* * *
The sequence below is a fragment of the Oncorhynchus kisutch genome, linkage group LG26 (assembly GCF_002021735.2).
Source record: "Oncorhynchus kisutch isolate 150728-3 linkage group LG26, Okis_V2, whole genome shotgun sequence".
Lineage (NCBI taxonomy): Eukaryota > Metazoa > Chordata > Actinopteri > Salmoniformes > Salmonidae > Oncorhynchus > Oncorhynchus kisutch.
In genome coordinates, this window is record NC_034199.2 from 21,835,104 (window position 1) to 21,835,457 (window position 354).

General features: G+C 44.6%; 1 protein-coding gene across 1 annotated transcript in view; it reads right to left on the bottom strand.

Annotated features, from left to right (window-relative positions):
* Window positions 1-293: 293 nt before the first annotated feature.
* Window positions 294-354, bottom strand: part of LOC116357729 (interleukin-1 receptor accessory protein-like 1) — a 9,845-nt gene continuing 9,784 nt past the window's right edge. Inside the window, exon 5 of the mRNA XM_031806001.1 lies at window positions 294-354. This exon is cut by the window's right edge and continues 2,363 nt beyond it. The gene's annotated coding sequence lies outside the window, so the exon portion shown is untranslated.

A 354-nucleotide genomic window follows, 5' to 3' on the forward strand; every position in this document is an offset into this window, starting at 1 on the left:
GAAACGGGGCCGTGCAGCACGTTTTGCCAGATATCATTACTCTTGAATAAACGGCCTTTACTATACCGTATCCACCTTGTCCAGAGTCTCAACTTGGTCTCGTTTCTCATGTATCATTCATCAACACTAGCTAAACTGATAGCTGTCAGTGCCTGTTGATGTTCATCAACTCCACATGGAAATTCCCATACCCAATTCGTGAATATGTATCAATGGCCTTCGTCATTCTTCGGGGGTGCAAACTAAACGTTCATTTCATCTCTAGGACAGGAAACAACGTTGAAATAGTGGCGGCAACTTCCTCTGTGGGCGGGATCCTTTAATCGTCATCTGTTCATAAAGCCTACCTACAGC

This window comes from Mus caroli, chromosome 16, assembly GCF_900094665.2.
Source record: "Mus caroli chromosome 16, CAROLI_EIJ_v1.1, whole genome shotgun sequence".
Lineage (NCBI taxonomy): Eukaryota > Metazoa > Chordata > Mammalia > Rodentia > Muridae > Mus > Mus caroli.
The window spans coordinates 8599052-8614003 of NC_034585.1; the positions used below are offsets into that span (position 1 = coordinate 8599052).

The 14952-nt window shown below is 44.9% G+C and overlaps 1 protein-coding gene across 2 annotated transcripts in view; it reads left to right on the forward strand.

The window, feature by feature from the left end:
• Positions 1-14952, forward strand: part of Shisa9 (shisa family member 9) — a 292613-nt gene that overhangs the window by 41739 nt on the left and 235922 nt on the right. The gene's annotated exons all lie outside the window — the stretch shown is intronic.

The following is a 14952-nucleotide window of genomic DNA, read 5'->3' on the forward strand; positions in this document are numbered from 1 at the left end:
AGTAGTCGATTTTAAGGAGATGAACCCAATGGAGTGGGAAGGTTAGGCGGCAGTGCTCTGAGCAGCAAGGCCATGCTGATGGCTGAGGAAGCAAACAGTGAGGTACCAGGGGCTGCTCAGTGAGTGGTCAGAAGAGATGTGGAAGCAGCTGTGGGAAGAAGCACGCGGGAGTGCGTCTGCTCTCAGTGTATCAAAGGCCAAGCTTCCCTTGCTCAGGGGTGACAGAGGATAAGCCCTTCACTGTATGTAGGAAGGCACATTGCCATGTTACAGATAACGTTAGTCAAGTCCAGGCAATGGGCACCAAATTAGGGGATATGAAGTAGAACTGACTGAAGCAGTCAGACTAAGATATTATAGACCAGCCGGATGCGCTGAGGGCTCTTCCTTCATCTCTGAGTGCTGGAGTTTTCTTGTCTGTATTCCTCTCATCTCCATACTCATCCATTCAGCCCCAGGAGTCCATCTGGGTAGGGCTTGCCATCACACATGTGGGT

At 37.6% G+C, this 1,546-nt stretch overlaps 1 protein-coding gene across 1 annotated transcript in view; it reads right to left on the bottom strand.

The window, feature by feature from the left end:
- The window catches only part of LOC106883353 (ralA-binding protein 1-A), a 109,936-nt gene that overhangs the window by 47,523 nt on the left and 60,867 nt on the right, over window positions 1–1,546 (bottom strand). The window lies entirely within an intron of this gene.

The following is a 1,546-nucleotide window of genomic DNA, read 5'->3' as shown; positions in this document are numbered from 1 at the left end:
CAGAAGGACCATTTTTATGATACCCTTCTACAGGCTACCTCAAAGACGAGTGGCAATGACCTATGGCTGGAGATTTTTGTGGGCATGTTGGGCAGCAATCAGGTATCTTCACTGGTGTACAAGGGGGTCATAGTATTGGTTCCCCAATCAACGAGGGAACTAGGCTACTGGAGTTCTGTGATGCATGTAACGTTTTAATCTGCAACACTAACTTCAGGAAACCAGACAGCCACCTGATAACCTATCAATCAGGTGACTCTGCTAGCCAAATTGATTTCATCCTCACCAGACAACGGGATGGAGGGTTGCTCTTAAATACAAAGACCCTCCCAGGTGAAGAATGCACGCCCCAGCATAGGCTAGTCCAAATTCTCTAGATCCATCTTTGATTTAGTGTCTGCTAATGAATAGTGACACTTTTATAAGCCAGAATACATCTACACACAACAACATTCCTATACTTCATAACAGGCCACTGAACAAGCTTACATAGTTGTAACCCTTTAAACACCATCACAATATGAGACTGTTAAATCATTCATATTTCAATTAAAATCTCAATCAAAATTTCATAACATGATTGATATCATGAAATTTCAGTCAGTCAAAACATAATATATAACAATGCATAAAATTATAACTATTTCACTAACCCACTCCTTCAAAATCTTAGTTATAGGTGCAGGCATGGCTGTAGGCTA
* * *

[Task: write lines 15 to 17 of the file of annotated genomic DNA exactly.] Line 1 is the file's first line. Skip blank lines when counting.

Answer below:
The 14952-nt window shown below is 44.9% G+C and overlaps 1 protein-coding gene across 2 annotated transcripts in view; it reads left to right on the forward strand.

The window, feature by feature from the left end:
• Positions 1-14952, forward strand: part of Shisa9 (shisa family member 9) — a 292613-nt gene that overhangs the window by 41739 nt on the left and 235922 nt on the right. The gene's annotated exons all lie outside the window — the stretch shown is intronic.